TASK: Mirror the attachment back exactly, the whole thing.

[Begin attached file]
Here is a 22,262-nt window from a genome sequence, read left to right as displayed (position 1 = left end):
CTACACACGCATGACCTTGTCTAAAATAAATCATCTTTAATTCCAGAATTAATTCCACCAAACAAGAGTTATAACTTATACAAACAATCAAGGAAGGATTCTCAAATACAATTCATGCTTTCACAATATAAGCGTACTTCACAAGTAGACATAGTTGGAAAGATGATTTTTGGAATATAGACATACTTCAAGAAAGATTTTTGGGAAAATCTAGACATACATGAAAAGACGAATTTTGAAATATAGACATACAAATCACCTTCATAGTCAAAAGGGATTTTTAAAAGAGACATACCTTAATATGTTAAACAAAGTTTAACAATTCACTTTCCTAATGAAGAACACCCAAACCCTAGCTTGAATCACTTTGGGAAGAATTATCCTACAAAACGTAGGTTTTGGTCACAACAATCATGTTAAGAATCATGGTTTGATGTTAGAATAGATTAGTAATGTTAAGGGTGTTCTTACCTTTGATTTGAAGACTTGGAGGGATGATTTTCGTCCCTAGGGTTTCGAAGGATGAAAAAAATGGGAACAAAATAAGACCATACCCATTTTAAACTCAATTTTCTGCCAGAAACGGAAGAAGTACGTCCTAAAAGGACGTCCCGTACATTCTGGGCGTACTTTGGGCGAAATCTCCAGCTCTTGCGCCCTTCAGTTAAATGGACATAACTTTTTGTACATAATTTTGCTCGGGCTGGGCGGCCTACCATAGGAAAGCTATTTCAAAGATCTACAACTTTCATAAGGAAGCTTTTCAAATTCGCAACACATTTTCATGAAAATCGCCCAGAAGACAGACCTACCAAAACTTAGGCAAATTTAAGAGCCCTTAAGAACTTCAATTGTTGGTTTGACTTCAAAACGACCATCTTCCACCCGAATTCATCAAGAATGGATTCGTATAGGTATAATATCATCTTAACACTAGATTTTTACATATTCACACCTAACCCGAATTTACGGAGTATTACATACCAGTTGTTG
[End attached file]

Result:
Here is a 22,262-nt window from a genome sequence, read left to right as displayed (position 1 = left end):
CTACACACGCATGACCTTGTCTAAAATAAATCATCTTTAATTCCAGAATTAATTCCACCAAACAAGAGTTATAACTTATACAAACAATCAAGGAAGGATTCTCAAATACAATTCATGCTTTCACAATATAAGCGTACTTCACAAGTAGACATAGTTGGAAAGATGATTTTTGGAATATAGACATACTTCAAGAAAGATTTTTGGGAAAATCTAGACATACATGAAAAGACGAATTTTGAAATATAGACATACAAATCACCTTCATAGTCAAAAGGGATTTTTAAAAGAGACATACCTTAATATGTTAAACAAAGTTTAACAATTCACTTTCCTAATGAAGAACACCCAAACCCTAGCTTGAATCACTTTGGGAAGAATTATCCTACAAAACGTAGGTTTTGGTCACAACAATCATGTTAAGAATCATGGTTTGATGTTAGAATAGATTAGTAATGTTAAGGGTGTTCTTACCTTTGATTTGAAGACTTGGAGGGATGATTTTCGTCCCTAGGGTTTCGAAGGATGAAAAAAATGGGAACAAAATAAGACCATACCCATTTTAAACTCAATTTTCTGCCAGAAACGGAAGAAGTACGTCCTAAAAGGACGTCCCGTACATTCTGGGCGTACTTTGGGCGAAATCTCCAGCTCTTGCGCCCTTCAGTTAAATGGACATAACTTTTTGTACATAATTTTGCTCGGGCTGGGCGGCCTACCATAGGAAAGCTATTTCAAAGATCTACAACTTTCATAAGGAAGCTTTTCAAATTCGCAACACATTTTCATGAAAATCGCCCAGAAGACAGACCTACCAAAACTTAGGCAAATTTAAGAGCCCTTAAGAACTTCAATTGTTGGTTTGACTTCAAAACGACCATCTTCCACCCGAATTCATCAAGAATGGATTCGTATAGGTATAATATCATCTTAACACTAGATTTTTACATATTCACACCTAACCCGAATTTACGGAGTATTACATACCAGTTGTTG